Chefs Roast Stanford in Cook-Off

Contact Jane Shin at [email protected]





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The smell of competition, school spirit and cooked tomatoes filled Pauley Ballroom Sunday afternoon as Cal Cooking Club emerged victorious in the first “Big Cook-Off” against Stanford University’s cooking club.

Approximately 250 students and alumni from both schools attended the five-on-five cook-off, which was initiated by UC Berkeley’s cooking club.

Cal Cooking Club created four dishes consisting of three tomato soups, chicken and salsa, ravioli wontons and a reinvention of pizza as the main dish. Stanford Cooking Club’s menu consisted of a salad, two tomato soups, and a main entree of custard using tomatoes, along with a pastry.

The dishes were judged by Berkeley Mayor Tom Bates, Palo Alto Mayor Judy Kleinberg, Cheryl Koehler, editor and publisher of Edible East Bay and Doug Gutterman, a seafood purveyor in the Bay Area.

The dishes were judged on presentation, ingredient compatibility, creativity, and flavor and taste for a maximum of 55 points. The scores for each dish were then averaged to attain a final score for each team.

UC Berkeley’s final score was 42.187 with Stanford close behind at 41.166. As the winning team, UC Berkeley was awarded a mahogany plaque with a cleaver mounted on it.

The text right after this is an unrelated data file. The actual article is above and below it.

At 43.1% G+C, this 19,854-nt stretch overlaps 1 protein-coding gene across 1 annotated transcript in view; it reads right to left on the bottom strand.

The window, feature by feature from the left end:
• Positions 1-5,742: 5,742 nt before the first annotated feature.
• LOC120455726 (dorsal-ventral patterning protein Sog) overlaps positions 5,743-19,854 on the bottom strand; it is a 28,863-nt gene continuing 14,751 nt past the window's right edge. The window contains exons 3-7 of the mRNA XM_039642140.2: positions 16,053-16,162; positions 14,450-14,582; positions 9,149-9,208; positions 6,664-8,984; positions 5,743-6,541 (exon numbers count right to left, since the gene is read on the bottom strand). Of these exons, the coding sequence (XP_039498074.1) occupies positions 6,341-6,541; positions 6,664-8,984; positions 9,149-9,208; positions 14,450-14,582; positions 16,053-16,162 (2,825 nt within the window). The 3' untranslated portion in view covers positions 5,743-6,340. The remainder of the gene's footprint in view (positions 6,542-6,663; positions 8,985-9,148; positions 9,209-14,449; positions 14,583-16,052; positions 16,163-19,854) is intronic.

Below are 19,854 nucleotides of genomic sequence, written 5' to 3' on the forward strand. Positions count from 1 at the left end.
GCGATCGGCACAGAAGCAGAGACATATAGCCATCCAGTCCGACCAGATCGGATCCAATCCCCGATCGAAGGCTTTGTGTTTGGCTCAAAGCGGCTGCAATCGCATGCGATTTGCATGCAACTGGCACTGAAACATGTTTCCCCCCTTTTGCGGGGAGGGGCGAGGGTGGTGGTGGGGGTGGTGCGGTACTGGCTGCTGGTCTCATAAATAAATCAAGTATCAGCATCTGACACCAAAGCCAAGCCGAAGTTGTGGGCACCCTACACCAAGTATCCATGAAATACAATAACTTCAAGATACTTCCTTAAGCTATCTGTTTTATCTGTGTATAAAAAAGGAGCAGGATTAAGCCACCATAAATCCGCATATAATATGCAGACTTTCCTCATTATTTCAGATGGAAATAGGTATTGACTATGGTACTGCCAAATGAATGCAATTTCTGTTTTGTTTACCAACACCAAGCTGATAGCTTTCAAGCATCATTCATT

Thirty minutes before the competition began, the teams were notified of the secret ingredient—tomato—and were allowed to create their menus and make minor preparations, said Karen Rogers, president of Cal Cooking Club, which she helped establish last January.

The actual competition lasted only 35 minutes, during which the teams had to create three dishes that incorporated tomatoes.

Both teams were able to bring in their own meats and special appliances, but the UC Berkeley club provided the tomatoes and Cal Dining provided various spices, Rogers said.

“The big problem with tomato is that there are a lot of points for originality, and we didn’t want to do just normal stuff so we had to think creatively,” said senior Sergio Gonzalez, one of the five competitors from UC Berkeley’s team. “In terms of tomato as an ingredient, it’s seasonal so it worked well.”

The competition was suggested by Cindy Deetz, owner and head chef of Berkeley restaurant Venezia, who worked with members of the Cal Cooking Club as part of a clinic series.

Chefs from Venezia were some of the first to teach the students in the clinic series, and the restaurant was a major sponsor for the Big Cook-Off.

Deetz originally suggested that a competition be held among UC campuses, but Stanford ultimately ended up being the most logical competitor.

“The long-term goal was to make it a UC-wide competition but since (the other UCs) didn’t have large cooking clubs, it was only natural to go for Stanford as our rivals,” she said.

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